by R' Yerachmiel Kram
Eating Lamb, Thinking It's Pork
Her husband has made them void and Hashem shall forgive her"
Eating Lamb, Thinking It's Pork
If her husband has made her vow void, why does she require
forgiveness from Hashem?
This question is asked in the gemora: "Our Sages
taught: `Her husband made them void and Hashem shall forgive
her.' Of what is the Torah speaking? Of a woman whose husband
made void her vow and she was unaware of it. She still
requires forgiveness and atonement (if she ate from what she
thought to be forbidden to her). Whenever R' Akiva
encountered this verse, he would weep: If one who intended to
eat pork and had the good fortune to eat lamb instead,
requires atonement and forgiveness, what of one who intended
to eat pork -- and did eat pork! How much more does he
require atonement and forgiveness!" (Nozir 23a).
Here is the case of a woman who ate food which she did not
know was permissible, nor did she know that her husband had
made void her vow and that what she was eating was
permissible. She maintains that she ate forbidden "pork" but
since her husband annulled her vow, she really ate lamb.
Nevertheless, she requires atonement since she intended to
sin and rebel against Hashem.
A sin of this sort also requires atonement and
"See If They Tell Stories Like These About You!"
The Chofetz Chaim was once required to give testimony in a
civil court which was about to pass a death sentence upon
Efraim Leibowitz, a student of Yeshivas Radin, for espionage
on behalf of the German army. This was at the height of World
War I, a period when every minor military court was empowered
to carry out an execution upon the slightest suspicion of
treason. This young man was in grave danger for his life,
because of a suspicious map which someone had maliciously
thrust into his pocket in order to incriminate him.
R' Yisroel Meir wept copious tears on behalf of this young
man and prayed that his life be spared. On the day he was
called upon to bear his testimony before the court, the
entire yeshiva fasted and prayed.
The Chofetz Chaim was asked by the judges to tell all he knew
about this particular student. In a calm voice, he told the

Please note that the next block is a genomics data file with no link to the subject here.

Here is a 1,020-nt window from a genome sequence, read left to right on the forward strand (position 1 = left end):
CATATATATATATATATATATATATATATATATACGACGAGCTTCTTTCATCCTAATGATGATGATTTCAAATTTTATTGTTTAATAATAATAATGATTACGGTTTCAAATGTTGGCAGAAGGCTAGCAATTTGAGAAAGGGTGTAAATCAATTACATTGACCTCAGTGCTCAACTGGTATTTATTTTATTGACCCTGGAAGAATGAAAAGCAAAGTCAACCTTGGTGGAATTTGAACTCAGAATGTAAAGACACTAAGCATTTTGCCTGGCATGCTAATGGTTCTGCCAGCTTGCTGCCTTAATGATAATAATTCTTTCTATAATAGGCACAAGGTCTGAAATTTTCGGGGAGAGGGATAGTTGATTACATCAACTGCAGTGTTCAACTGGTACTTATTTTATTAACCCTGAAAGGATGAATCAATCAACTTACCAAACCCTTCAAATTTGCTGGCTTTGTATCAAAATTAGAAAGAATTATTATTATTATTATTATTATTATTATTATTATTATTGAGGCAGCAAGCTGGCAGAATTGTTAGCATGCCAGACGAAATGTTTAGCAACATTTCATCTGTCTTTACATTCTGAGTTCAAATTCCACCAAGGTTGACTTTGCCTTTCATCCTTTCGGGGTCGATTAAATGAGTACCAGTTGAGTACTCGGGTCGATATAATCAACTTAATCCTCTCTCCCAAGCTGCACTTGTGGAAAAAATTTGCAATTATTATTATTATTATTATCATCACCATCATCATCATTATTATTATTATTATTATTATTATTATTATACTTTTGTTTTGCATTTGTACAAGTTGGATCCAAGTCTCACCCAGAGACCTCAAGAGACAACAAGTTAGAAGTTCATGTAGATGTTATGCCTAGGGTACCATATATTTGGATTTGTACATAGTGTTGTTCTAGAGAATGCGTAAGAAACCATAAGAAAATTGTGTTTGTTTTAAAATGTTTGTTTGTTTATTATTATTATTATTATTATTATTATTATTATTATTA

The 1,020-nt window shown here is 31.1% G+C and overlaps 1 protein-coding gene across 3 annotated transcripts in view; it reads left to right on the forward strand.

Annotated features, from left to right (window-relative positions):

judges that the young man in question was a devoted student
who spent his whole time in study and that the entire episode
must have been framed in order to incriminate him. He was
willing, in fact, to take an oath that this student had not
been involved in any form of spying.
This was a character testimony upon which the Chofetz Chaim
pinned all of his hopes.
It was now the defense's turn to present before the judges a
character endorsement of the Chofetz Chaim himself, so that
they would appreciate the value of his word and his readiness
to vouch, and even swear, for his student. Thus, if the
Chofetz Chaim was truly called upon to give his oath, it
would bear the ultimate weight.
One of the young man's defenders asked for the right to
speak. He began,
"I would like to tell the honorable judges who is this Jewish
rabbi who just testified before you," he began. He proceeded
to tell about the time the Chofetz Chaim was once waiting in
the Warsaw train terminal when a thief snatched his valise
and ran away.
"Do you know what his reaction was?" he asked the judges
rhetorically. "The rabbi ardently declared that he was hereby
giving the valise as an outright gift to the thief. He
disclaimed all ownership to it and forgave the thief for
having stolen it!"
The judges looked at the attorney in disbelief. "And you
believe this tale?" one of them asked.
The attorney had apparently anticipated such a reaction and
said, "What difference does it make whether I can verify the
truth of this story or not? Tell me if such stories are told
of any of you, here!"
Forgiveness for Theft Declared Out Loud
Not everyone is capable of believing that this story is
authentic. Nor are we responsible for its veracity. There
are, however, many who do believe that it actually took place
and they add an interesting detail which the defense did not
present upon that occasion.
When the Chofetz Chaim forgave the thief his theft, he did
not suffice with a mere declaration. He expressed his
disclaimer and his forgiveness in full voice which the thief
was able to hear. "Why does the Rebbe have to shout?" his
traveling companion asked. "Why can't you just forgive the
thief in a normal tone, for your own sake?"
"I did not merely intend to save him from the sin of theft. I
also wanted to spare him the sin comparable to one who
intended to eat pork but ended up eating lamb," was his
(It should be noted here that the concept of mechiloh
does not avail for something that is physically present like
a valise. It only applies to abstract obligations, such as a
debt, as is explained in Choshen Mishpot 241:2).
This matter of a person intending to sin by eating pork, for
example, and really eating something permissible, applies to
many things in our daily lives. How often does a person open
up a newspaper which he knows to be improper and which he is
aware will contaminate his eyes through forbidden photos etc.
-- only to find dry facts which do not interest him in the
least? Can such a person be considered to have intended to
`eat pork,' as it were? He was fortunate enough not to have
stumbled and to have `eaten lamb,' that is, to have seen
innocuous news. But his intent was to read what was
unsuitable and forbidden!
Does it not happen that a person visits a place where the
kashrus is questionable and partakes of the refreshments
there without a minimal investigation of the source of that
food? It may turn out that the food was permissible and that
it did, in fact, bear a most reputable supervision. But the
guest had been prepared to eat `pork,' so to speak, even
though he had actually been spared that violation, and had
eaten permissible `lamb.'
When we pound our chests on Yom Kippur, let us bear this
matter well in mind.
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